It’s late morning and I’m out for supplies. Last week I invited Eladio to dinner. I went and asked him in person. None of this texting nonsense he seems to insist upon, sending acronyms and parenthetical smiling faces. In a way, it’s endearing. In another, it drives me up a wall.
I went mad trying to decide what to serve. I didn’t want the meal to be over the top where he would be put off by the effort. Although when did effort drop from fashion? When did we become embarrassed of hard work? However I don’t want to come off as needy, an old maid listening for wedding bells. It’s just a dinner. But it can’t be any dinner. A fine balance. A baked potato won’t do. I thought of soup. A corn gazpacho. Maybe a curried butternut stew. But it didn’t seem enough. Chicken too boring. Steak too much. I flipped the pages of my recipe books. It saddened me to see how many of them focused on practically, the feeding of a family. I sank into the couch. I felt tears coming on for the conceded years. Regret is part of growing old. And then the flight of the mind. A memory of a week Artur and I spent in Cyprus. We’re sitting in a cafe. The Mediterranean shimmers before us. Salt and mint are in the air. There’s a breeze. I put on my sweater. Artur picks from the bowl of olives. He spits a seed at me and we laugh. The lamb kebabs are divine. Afterwards, I stir sugar cube after sugar cube into my coffee. The sun begins to set, as we explore our own thoughts in silence, watching the birds glide over the water. Artur places his hand on mine; it is remarkably warm.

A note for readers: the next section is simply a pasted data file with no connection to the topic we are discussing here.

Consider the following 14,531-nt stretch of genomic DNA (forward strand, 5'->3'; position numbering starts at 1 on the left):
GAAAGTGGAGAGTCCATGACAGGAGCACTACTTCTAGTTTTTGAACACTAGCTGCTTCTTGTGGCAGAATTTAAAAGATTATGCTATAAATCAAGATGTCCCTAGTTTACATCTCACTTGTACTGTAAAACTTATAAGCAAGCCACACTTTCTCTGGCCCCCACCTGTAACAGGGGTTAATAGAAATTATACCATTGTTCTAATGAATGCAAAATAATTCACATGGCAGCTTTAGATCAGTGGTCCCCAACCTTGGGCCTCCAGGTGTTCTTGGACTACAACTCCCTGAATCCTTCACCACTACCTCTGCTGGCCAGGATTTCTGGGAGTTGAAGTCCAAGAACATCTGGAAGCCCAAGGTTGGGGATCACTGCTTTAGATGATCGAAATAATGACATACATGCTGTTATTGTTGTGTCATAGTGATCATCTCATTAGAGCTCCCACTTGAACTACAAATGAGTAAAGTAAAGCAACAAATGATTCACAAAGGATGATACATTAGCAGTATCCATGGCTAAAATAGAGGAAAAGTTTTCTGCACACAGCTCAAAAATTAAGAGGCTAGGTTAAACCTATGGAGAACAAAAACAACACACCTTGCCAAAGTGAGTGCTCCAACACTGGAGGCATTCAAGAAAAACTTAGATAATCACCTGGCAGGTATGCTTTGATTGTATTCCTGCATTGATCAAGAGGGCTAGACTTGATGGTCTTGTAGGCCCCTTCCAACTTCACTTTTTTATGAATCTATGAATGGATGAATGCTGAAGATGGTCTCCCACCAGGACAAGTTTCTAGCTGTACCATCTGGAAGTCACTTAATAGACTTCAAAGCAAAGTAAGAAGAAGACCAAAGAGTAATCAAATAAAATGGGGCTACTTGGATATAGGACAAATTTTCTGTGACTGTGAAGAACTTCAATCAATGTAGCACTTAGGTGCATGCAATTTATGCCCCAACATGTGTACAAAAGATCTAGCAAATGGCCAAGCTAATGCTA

I’ve decided to make lamb kebabs with a tabbouleh salad, crisped potatoes, and a slices of apple on the side. I don’t often drink but for such an occasion, I thought it important to buy a bottle of wine.
It’s an hour before Eladio arrives. I’ve opened the bottle to let it breathe. I’m slow roasting the lamb. I’ve put in the potatoes. The tabbouleh is chilling in the fridge. I taste the apple. Not sweet enough. I’ll drizzle honey over them.
I’ve decided on a bit of makeup. Lipstick. Some shine about the eyes. Just enough. The oil I’ve rubbed into my skin is scented with rose hips. I’m giddy. I’m glowing. I’m not sure what to do with myself. I’ve had a glass of wine. I’ve put on a Brubeck album. I love Desmond’s saxophone. Soft like a grey skies. Like warm coffee. I pull a sheet over the dining table. I thought to put a flower down but a candle is enough.
It’s seven o’clock. The potatoes are golden. The meat tender. It smells good in here. I smell good. The table is set. Two forks. Two knives. A bit much but I want him to know this is special for me. My first date in almost fifty years. I pour myself another glass of wine. Calm the nerves, Ruth. I feel like a character in a play. No matter. I wonder if he’ll be wearing a tie. I hear a car. Instinctively I run my hands down my dress. Yes. I decided on the dress. I purchased it years ago in the City. Upper Westside no less. I can’t believe it still fits, strange how I’ve managed to keep my figure without all that conventional exercise. Track suits and those little pink weights? Never in my life. I’ve worn tights underneath for modesty. It’s a lovely dress though. A deep blue with little crescent moons. Still quite in style after all these years. But yes the car. I haven’t forgotten the car. I’m a deer in headlights. I move and position myself far enough from the door to make sure it doesn’t seem as if I were waiting. Terrible to wait. The moment passes. The car pulls away. Must’ve been the neighbors or kids driving around smoking cigarettes.